Khator knows what we’re up against, ready to fight
We’re in trying times; it’s difficult being a college student.
When President Renu Khator addressed a deficit of nearly $21 billion Wednesday night in her annual address, you could almost hear a collective gasp within the University’s community — it was similar to when Case Keenum and Cotton Turner were injured in the Cougars’ loss to the UCLA Bruins last Saturday, but on a different level.
But in typical Khator fashion, our president focused on the high points, stressing our University’s accomplishments over the past 365 days — the increased average SAT score of UH students, the largest freshman class ever recruited by The Honors College and, of course, how we’ve gotten closer to Flagship status.
She told attendees that the annual research awards are up to $114 million, and private donations reached a record $102 million, despite the economic slump, as reported by the Houston Chronicle.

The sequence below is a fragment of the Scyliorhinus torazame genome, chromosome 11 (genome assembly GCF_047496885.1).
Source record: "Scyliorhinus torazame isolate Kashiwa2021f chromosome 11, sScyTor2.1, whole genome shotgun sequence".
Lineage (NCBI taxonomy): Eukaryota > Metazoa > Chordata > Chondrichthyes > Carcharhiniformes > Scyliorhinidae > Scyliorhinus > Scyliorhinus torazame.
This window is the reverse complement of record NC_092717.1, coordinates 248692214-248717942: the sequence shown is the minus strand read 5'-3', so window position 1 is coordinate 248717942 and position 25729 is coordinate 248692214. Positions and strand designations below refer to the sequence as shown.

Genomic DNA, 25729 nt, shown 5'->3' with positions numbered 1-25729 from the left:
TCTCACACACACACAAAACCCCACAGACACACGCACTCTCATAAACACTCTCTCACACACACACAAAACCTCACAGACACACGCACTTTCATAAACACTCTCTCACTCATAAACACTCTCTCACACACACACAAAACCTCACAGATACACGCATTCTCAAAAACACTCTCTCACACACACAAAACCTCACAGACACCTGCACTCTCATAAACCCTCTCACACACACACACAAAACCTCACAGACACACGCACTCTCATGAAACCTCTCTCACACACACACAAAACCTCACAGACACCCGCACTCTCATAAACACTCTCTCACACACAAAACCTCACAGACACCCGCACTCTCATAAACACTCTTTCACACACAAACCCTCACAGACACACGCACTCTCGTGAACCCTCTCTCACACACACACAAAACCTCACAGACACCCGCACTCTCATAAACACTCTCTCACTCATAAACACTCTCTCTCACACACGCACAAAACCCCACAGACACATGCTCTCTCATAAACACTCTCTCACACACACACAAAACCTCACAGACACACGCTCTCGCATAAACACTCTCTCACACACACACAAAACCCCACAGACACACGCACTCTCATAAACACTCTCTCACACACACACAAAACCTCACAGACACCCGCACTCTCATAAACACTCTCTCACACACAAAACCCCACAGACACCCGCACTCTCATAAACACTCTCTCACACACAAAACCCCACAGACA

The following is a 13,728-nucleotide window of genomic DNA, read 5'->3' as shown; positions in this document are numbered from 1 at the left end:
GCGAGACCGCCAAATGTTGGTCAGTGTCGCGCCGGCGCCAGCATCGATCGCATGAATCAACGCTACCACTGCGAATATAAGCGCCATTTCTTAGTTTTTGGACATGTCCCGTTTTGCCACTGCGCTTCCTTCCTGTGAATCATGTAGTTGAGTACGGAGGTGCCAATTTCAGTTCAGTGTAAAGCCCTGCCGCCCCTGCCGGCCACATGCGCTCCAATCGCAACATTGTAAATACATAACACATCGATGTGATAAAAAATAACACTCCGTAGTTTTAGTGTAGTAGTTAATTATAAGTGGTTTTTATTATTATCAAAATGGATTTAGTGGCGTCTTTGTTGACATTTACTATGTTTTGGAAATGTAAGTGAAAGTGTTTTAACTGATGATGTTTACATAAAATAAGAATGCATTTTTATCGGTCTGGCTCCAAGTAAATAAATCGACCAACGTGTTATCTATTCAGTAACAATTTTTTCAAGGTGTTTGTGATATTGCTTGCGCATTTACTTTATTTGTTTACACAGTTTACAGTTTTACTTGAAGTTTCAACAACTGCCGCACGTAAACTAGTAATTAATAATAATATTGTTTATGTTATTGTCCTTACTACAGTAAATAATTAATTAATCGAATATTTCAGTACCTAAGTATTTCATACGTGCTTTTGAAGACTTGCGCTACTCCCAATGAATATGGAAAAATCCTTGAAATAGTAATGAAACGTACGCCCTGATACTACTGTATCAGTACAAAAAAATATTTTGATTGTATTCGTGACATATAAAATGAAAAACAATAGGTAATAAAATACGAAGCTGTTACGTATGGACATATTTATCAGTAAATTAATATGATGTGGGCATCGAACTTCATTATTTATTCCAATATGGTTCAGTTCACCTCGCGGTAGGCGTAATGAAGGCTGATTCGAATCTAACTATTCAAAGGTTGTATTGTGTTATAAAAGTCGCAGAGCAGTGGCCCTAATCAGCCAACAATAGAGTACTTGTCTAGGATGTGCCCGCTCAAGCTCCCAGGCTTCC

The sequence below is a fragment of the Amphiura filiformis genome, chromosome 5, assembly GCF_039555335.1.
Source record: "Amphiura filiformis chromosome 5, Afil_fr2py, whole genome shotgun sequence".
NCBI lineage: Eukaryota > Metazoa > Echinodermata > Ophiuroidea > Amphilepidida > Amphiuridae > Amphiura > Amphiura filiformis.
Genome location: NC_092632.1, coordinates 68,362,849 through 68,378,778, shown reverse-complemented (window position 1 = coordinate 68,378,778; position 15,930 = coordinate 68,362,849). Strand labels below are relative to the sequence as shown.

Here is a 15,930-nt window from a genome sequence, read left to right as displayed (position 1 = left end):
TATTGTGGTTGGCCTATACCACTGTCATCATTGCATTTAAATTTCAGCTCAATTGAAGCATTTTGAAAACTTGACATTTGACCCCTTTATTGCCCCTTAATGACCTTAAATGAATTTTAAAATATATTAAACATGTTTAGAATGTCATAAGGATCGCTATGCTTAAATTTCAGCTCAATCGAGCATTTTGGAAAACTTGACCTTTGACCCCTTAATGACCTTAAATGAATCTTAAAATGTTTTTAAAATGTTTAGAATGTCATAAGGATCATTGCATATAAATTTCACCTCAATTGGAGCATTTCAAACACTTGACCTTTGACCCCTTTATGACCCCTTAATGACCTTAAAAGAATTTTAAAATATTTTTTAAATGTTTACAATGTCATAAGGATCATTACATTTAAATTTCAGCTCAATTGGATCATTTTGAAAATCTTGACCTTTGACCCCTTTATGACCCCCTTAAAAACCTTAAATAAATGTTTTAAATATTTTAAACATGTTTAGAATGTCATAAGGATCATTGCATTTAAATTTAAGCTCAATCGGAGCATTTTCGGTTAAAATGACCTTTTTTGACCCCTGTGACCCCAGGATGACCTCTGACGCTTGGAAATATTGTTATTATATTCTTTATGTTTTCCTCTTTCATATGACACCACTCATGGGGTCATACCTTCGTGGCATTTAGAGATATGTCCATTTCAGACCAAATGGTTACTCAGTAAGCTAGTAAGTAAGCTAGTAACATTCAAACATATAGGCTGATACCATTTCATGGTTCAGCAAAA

Khator hasn’t been the president of our University for very long, but since she’s joined the ranks of our already prestigious faculty and staff, the national spotlight seems to be on us more and more. And we couldn’t be more thankful to have her. Her continued hard work doesn’t go unnoticed by faculty, staff or students, and we feel it best if UH continues to accommodate her to the best of its ability.
We aren’t in the pocket of the University — far from it, actually — but we do feel the need to recognize when someone employed by UH has gone above and beyond, and we feel that Khator has done just that.
In the long run, assuming her plans continue to go the way they’re going, all of our degrees will be worth more, valued in a way we all hope our college degrees to be.
So with all of these successes, what we hope for is that the proposed budget cuts don’t go through. Khator and the leaders of many other public universities have (and will continue to) lobby against the proposed cuts, but even if worse comes to worse, she said that UH will not let fall its aspirations of being a flagship University with a nationally competitive research program.
We, the students, are right there with her, and we wish her the best as she continues to try and further our education and our University.